Insecurity primes influence attentional processing of infant emotions: the role of attachment styles
- 18 Downloads
Insecure attachment is associated with an insensitive attentional processing of infant emotions, whereas secure attachment is more sensitive to perceiving infant signals. Regardless, whether exposure to reminders of insecure attachment can influence the attention processing of infant faces in securely and insecurely attached women remains unclear. The present study investigated the electrophysiological mechanism involved in attention function when preceded by insecurity primes. By means of ECR, we selected 21 nulliparous women with a secure attachment, 20 with an avoidant attachment, and 20 with an anxious attachment. Our results suggested that securely attached women allocated more attention resources to infant emotions, which was reflected by increased N1 and P2 amplitudes under insecurity primes. In contrast, insecurity primes led to the suppression of early selective attention (lower N1 amplitude) and later controlled attention (lower P3 amplitude) to infant emotions in both anxiously and avoidantly attached women. Furthermore, we also observed the inhibition of attentional processing (reflected by the P2 amplitude) in avoidantly attached women, who attended infant emotions under neutral primes but avoided them under insecurity primes. In conclusion, the present study implies that insecurity primes may push insecurely attached women to exhibit an insensitive attentional processing while elevating the allocation of attention resources to infant emotions in securely attached women.
KeywordsInsecurity primes Infant emotions Attachment style Attentional processing Event-related potentials
The research was supported by the National Natural Science Foundation of China (NSFC) Grant number 31771232 and Fundamental Research Funds for the Central Universities (No. SWU1809353).
Compliance with Ethical Standards
Conflict of Interest
The author(s) declared no potential conflicts of interest with respect to the research, authorship, and/or publication of this article.
- Bowlby, J. (1980). Attachment and loss: Loss, sadness and depression (Vol. 3). New York: Basic Books.Google Scholar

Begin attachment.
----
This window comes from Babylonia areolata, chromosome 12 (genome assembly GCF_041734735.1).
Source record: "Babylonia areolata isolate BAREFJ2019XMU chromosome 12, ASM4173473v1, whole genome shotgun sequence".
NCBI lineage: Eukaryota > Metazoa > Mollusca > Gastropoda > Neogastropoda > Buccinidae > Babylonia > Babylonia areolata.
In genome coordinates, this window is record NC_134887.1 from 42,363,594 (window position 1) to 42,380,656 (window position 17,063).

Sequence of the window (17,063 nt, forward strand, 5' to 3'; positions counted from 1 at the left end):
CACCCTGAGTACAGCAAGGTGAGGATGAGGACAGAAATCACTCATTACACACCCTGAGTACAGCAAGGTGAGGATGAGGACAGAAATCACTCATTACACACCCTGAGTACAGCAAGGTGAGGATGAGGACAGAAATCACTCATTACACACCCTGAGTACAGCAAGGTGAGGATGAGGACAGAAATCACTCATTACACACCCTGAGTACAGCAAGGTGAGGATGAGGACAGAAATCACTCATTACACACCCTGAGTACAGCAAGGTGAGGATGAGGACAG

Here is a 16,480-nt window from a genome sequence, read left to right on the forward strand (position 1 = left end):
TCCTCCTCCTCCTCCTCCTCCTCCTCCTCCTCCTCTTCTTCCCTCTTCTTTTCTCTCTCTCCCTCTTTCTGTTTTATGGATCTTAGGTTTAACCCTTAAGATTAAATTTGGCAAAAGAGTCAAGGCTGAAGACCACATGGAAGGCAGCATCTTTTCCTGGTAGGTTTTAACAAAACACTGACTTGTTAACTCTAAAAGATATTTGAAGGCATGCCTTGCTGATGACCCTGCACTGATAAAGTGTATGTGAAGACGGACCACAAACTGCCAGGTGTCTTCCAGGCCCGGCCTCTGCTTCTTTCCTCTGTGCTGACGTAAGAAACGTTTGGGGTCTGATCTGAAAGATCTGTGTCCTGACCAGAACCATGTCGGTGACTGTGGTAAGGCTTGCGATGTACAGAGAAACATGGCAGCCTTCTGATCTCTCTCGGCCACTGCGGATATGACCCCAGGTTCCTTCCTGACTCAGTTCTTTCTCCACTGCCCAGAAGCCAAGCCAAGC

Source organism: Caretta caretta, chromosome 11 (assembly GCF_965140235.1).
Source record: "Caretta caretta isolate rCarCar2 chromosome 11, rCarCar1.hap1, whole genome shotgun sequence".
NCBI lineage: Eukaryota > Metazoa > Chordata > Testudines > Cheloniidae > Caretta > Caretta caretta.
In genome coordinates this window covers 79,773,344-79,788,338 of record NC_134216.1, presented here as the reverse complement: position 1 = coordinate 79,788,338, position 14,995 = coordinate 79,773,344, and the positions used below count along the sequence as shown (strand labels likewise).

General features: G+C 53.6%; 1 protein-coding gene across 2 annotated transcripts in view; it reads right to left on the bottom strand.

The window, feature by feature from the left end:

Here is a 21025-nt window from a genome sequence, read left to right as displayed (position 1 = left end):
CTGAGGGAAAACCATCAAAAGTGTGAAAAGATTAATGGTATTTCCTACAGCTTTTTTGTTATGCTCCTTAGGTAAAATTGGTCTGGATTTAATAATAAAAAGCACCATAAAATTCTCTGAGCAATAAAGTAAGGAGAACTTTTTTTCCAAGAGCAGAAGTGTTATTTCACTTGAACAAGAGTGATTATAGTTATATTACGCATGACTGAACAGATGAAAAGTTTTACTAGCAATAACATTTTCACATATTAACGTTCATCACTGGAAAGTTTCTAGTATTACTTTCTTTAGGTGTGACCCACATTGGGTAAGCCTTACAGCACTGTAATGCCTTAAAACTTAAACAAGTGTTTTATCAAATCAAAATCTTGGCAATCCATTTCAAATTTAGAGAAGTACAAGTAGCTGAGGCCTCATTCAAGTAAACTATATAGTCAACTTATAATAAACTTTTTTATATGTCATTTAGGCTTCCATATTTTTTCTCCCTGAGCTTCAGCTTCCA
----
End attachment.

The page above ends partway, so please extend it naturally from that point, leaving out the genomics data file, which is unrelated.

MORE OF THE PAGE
- Cheng, G., Zhang, D. J., Guan, Y. S., & Chen, Y. H. (2015). Preliminary establishment of the standardized Chinese infant facial expression of emotion. Chinese Mental Health Journal, 29, 406–412.Google Scholar
- Fraley, R. C., & Waller, N. G. (1998). Adult attachment patterns: A test of the typological model. In J. A. Simpson & W. S. Rhodes (Eds.), Attachment theory and close relationships (pp. 77–114). New York: Guilford Press.Google Scholar
- Gander, M., & Buchheim, A. (2015). Attachment classification, psychophysiology and frontal EEG asymmetry across the lifespan: A review. Frontiers in Human Neuroscience, 79(9), 1–16.Google Scholar
- George, C., & Solomon, J. (1999). Attachment and caregiving: The caregiving behavioral system, in Handbook of Attachment: Theory, Research, and Clinical Applications, eds J. Cassidy and P. R. Shaver (New York, NY: Guilford Press), 649–670.Google Scholar
- Grossmann, K. E., Grossmann, K., & Waters, E. (Eds.). (2006). Attachment from infancy to adulthood: The major longitudinal studies. Guilford Press.Google Scholar
- Leyh, R., Heinisch, C., Kungl, M. T., & Spangler, G. (2016). Attachment representation moderates the influence of emotional context on information processing. Frontiers in Human Neuroscience, 10.Google Scholar
- Li, T. G., & Kato, K. (2006). Measuring adult attachment: Chinese adaptation of the ECR scale. Acta Psychologica Sinica, 38(3), 399–406.Google Scholar
- Ma, Y., Ran, G., Chen, X., Ma, H., & Hu, N. (2017). Adult Attachment Styles Associated with Brain Activity in Response to Infant Faces in Nulliparous Women: An Event-Related Potentials Study. Frontiers in Psychology, 8.Google Scholar